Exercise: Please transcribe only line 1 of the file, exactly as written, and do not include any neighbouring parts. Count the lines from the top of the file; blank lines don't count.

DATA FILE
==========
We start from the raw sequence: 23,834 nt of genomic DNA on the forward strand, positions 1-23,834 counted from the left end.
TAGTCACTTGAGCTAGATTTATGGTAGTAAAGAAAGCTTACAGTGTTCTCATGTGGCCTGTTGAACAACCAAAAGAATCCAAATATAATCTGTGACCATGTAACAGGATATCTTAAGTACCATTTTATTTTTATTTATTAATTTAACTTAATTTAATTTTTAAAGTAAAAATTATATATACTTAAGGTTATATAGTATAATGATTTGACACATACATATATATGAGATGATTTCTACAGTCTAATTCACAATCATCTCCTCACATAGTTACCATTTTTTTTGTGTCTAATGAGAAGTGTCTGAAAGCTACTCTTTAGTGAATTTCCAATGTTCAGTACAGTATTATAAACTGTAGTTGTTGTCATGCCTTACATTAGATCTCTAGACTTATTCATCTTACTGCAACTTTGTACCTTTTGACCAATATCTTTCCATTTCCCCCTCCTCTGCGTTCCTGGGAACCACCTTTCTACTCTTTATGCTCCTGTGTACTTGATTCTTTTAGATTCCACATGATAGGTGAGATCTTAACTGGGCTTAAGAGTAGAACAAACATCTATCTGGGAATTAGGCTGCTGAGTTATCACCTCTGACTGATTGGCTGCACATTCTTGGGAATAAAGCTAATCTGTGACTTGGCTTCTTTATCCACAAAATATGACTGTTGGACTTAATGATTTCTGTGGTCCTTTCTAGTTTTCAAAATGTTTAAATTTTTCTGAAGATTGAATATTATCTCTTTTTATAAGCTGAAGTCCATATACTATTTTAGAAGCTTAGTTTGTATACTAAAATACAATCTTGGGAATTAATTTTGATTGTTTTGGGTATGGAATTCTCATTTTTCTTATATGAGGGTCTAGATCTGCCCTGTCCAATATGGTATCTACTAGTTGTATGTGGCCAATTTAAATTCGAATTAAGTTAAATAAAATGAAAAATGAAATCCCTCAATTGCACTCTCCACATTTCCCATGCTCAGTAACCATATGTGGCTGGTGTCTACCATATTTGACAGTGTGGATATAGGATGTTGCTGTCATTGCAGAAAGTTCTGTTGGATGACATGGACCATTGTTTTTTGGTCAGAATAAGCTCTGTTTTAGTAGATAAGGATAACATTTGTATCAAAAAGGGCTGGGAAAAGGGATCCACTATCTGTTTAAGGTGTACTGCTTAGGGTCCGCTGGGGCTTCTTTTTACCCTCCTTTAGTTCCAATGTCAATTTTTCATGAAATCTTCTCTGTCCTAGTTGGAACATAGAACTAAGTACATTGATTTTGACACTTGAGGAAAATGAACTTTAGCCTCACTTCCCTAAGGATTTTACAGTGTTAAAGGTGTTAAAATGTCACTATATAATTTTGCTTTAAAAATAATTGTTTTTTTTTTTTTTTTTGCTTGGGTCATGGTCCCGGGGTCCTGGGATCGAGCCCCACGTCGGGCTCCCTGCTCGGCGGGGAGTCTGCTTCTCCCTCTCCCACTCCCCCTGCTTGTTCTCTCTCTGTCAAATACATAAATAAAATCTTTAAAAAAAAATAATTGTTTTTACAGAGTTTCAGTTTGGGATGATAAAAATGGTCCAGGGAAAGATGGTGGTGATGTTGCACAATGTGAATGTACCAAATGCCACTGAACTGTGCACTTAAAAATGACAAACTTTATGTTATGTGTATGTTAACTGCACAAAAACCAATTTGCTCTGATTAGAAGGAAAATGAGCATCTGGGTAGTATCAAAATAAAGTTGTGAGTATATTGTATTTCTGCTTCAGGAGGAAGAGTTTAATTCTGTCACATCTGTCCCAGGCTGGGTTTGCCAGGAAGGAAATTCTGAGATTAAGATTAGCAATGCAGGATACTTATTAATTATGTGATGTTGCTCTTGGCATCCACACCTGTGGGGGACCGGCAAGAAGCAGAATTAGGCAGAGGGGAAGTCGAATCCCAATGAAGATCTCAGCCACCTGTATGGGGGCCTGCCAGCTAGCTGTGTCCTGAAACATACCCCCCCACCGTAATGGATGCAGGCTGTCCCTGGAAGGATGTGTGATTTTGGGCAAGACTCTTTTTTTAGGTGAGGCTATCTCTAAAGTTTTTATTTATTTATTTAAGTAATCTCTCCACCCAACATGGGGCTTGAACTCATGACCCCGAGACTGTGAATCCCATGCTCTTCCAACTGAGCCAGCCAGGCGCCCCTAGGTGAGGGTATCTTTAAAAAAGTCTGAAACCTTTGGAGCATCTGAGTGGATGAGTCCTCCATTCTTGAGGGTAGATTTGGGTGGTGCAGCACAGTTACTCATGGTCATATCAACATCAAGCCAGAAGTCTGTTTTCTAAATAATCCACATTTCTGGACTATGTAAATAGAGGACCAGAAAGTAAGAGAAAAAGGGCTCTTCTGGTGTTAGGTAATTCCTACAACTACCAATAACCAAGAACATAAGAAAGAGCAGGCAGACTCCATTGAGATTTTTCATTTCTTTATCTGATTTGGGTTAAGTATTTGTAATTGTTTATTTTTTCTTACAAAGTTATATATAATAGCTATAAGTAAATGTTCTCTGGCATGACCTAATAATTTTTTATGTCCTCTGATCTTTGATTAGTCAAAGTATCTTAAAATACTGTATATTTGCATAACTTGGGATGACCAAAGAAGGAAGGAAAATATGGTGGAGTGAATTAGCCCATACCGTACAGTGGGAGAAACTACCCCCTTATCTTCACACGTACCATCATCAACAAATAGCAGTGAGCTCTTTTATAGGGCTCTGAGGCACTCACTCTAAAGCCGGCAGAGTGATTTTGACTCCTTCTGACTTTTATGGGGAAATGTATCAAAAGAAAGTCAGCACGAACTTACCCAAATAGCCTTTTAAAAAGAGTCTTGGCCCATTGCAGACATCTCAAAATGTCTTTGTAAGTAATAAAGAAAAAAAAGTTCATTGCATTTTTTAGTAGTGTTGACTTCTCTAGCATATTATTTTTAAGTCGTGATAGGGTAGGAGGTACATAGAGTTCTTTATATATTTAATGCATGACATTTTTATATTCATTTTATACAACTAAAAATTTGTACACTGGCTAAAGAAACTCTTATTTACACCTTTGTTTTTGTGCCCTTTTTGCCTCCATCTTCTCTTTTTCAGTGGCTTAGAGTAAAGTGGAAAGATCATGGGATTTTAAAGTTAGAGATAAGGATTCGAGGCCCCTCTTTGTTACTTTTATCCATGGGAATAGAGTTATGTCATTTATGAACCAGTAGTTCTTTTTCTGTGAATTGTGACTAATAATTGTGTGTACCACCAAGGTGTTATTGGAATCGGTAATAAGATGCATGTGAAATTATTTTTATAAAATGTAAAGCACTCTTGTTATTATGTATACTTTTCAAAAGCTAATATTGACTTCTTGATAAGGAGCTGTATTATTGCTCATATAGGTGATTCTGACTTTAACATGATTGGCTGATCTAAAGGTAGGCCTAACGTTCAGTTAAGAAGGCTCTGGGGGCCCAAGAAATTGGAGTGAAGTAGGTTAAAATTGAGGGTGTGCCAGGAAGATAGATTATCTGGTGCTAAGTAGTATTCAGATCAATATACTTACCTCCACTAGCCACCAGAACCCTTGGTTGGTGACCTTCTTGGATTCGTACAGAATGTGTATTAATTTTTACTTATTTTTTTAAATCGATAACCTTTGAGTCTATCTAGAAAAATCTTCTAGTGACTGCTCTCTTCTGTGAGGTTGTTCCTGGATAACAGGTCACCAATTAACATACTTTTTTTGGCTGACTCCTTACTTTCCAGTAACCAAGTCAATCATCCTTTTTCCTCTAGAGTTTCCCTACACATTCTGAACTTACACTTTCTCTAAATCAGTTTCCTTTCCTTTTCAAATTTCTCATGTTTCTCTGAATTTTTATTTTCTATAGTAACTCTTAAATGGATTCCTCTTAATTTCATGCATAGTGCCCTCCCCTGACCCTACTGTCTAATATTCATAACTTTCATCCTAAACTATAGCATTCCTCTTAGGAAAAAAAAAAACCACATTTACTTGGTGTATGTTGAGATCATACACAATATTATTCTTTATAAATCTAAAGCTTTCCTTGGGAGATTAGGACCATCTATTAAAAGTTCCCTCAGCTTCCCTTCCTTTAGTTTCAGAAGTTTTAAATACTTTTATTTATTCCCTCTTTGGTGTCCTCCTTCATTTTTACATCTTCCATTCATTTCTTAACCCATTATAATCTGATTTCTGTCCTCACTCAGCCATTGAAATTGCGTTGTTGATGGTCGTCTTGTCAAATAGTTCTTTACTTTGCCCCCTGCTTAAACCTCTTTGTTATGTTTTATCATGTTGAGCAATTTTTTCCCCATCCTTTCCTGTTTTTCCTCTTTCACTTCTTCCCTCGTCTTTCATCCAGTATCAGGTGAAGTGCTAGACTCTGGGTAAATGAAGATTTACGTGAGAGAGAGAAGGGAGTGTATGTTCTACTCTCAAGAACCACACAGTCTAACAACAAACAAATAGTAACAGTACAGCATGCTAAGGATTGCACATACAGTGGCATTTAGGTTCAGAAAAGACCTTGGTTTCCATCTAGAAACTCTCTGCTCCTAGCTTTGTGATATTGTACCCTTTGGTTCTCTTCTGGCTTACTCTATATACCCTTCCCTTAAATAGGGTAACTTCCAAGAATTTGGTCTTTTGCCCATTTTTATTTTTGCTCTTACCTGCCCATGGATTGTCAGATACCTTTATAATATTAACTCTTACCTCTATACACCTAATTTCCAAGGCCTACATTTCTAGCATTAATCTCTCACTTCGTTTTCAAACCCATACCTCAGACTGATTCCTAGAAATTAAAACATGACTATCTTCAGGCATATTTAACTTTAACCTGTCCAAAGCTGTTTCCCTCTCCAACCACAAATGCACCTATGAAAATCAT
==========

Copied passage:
We start from the raw sequence: 23,834 nt of genomic DNA on the forward strand, positions 1-23,834 counted from the left end.